An Appeal to Principled Populism: Extraordinary Freedom by Ordinary People

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Ryan Helfenbein, Executive Director of the Standing for Freedom Center. Follow Ryan on Twitter at @RHelfenbein

 

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“Whenever the people are well informed, they can be trusted with their own government; that whenever things get so far wrong as to attract their notice, they may be relied on to set them to rights.” — Thomas Jefferson 

 

Populism by definition is both common and ordinary. While academics today treat populism as a pejorative, historically, populist political movements have involved grassroots appeals to the people, pushing back against the elite in power. Though the French Revolution was a populist movement rooted in humanism that dissolved into anarchy before tyranny, the American Revolution was a populist movement rooted in religious principles borrowed from the Great Awakening, not just enlightenment philosophers. It required what John Adams called “a moral and religious people.” 

 

Today’s intellectual and media elites frame populism as extremely destructive, unless it serves their own political ends, like many of the riots last summer during lockdown. Their greatest fear is a conservative populist movement that results in both political power and the preservation of American freedom along with national identity. This is not unlike the congressional elections of 2010 or the presidential election of 2016. 

 

The entire American experiment could not exist without a strong moral and religious foundation and an unwavering trust in the people against organized corruption and tyranny.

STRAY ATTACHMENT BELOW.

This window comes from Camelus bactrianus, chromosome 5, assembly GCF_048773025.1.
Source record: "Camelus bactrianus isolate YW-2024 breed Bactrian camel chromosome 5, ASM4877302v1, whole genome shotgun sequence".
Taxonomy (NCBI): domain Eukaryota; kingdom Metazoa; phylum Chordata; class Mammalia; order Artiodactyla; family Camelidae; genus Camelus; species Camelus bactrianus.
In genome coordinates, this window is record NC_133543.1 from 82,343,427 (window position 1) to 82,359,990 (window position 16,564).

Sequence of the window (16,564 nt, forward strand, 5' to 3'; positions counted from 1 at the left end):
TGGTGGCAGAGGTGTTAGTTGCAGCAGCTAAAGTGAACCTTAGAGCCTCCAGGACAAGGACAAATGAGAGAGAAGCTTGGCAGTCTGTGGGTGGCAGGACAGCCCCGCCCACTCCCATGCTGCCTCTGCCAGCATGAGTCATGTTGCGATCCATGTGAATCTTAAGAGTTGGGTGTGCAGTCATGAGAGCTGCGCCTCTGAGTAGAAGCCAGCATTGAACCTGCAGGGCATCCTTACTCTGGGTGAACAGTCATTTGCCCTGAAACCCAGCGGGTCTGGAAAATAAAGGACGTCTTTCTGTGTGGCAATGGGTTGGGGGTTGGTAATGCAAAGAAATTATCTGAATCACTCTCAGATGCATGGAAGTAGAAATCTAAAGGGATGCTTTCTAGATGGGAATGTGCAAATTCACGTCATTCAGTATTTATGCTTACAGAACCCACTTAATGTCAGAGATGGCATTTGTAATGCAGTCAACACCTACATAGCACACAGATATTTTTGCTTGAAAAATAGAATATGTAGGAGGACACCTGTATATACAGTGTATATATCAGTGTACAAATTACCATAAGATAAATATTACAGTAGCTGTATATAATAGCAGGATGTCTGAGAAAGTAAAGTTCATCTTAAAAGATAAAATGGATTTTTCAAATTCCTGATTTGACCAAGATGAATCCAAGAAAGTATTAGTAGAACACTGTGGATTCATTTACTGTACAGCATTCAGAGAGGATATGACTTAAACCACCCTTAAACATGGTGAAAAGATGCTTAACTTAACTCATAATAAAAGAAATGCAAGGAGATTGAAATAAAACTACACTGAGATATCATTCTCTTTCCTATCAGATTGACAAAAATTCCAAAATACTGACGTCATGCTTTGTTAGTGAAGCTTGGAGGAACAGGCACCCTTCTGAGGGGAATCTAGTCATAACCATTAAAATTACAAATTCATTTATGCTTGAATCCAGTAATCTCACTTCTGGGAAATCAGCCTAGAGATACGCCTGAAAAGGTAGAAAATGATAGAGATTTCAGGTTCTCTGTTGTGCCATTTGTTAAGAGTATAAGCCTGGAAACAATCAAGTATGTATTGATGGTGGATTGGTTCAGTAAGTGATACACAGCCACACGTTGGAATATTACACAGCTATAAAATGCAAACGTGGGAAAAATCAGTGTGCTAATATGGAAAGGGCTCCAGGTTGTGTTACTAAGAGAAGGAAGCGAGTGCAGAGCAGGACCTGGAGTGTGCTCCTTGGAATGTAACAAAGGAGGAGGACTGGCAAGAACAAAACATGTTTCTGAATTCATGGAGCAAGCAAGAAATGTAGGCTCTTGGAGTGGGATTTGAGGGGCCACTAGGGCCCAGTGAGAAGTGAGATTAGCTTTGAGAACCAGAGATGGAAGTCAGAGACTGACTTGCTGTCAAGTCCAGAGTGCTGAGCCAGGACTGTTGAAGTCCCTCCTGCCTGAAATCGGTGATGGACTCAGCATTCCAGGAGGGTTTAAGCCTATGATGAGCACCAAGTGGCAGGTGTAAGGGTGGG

Scottish Presbyterians, English Baptists, Wesleyan circuit riders, and Congregationalists were all responsible for shaping the public conscience not only towards spiritual freedom but against political tyranny based on the flawed divine right of kings. 

 

In America, farmers, shopkeepers, haberdashers, soldiers, teachers, doctors, publishers, small-town lawyers, ministers, and fishermen have had just as much right and opportunity not only to elect political representatives but to represent themselves in office. This was the fundamental principle behind “of the people,” “by the people,” and “for the people.” This concept is in serious jeopardy, not just in secular academic circles but in Christian circles where modern group think is increasingly echoed.  

 

Perhaps William F. Buckley articulated the principled-populist sentiment best when he said, “I’d rather entrust the government of the United States to the first 400 people listed in the Boston telephone directory than to the faculty of Harvard University.” 

 

Every great populist moment of history — from the Sermon on the Mount to the Protestant Reformation to the American Revolution — required an extraordinary appeal to the common and ordinary man. 

 

Over the decades, secular elites have managed to erode public trust, not just in institutions but in the historic traditions that made America great. Wokism, for example, is a progressive movement heavily funded by elite interests that has just as much say about open borders, environmentalism, capitalism, and national security as it does about ethnic and racial division along intersectional lines. 

 

Critical race theory, intersectionality, and social justice originated in the ivory tower and exist to divide communities and ordinary citizens against one another. Divide common and ordinary people against one another and the elite maintain unquestioned power. 

 

While the elite thrive on tribalism, American populism is not about the unruly mob or maintaining political power, but about the common appeal to time-tested traditions and conserving principles of freedom. It is a tool for the ordinary citizen to maintain unalienable rights and keep the powerful in check. 

 

As Christians we need a principled approach to populism now more than ever. George Whitfield preached in open fields and Billy Graham in open stadiums. Francis Schaeffer understood the importance of teaching worldview and apologetics to the average layman, while Jerry Falwell, Sr sought to evangelize and mobilize men and women into the public square. These were not elites who despised populism, but ordinary men who embraced it. 

 

If we are to keep America free, we must recognize the indispensable appeal to the common and ordinary. More than pluralism, populism has a unifying effect that can mobilize citizens in the cause of freedom. While the progressive poison of Marxism divides, the unchanging principles of life, liberty, and truth must ensure American freedom remains.  May God grant us courage to keep it.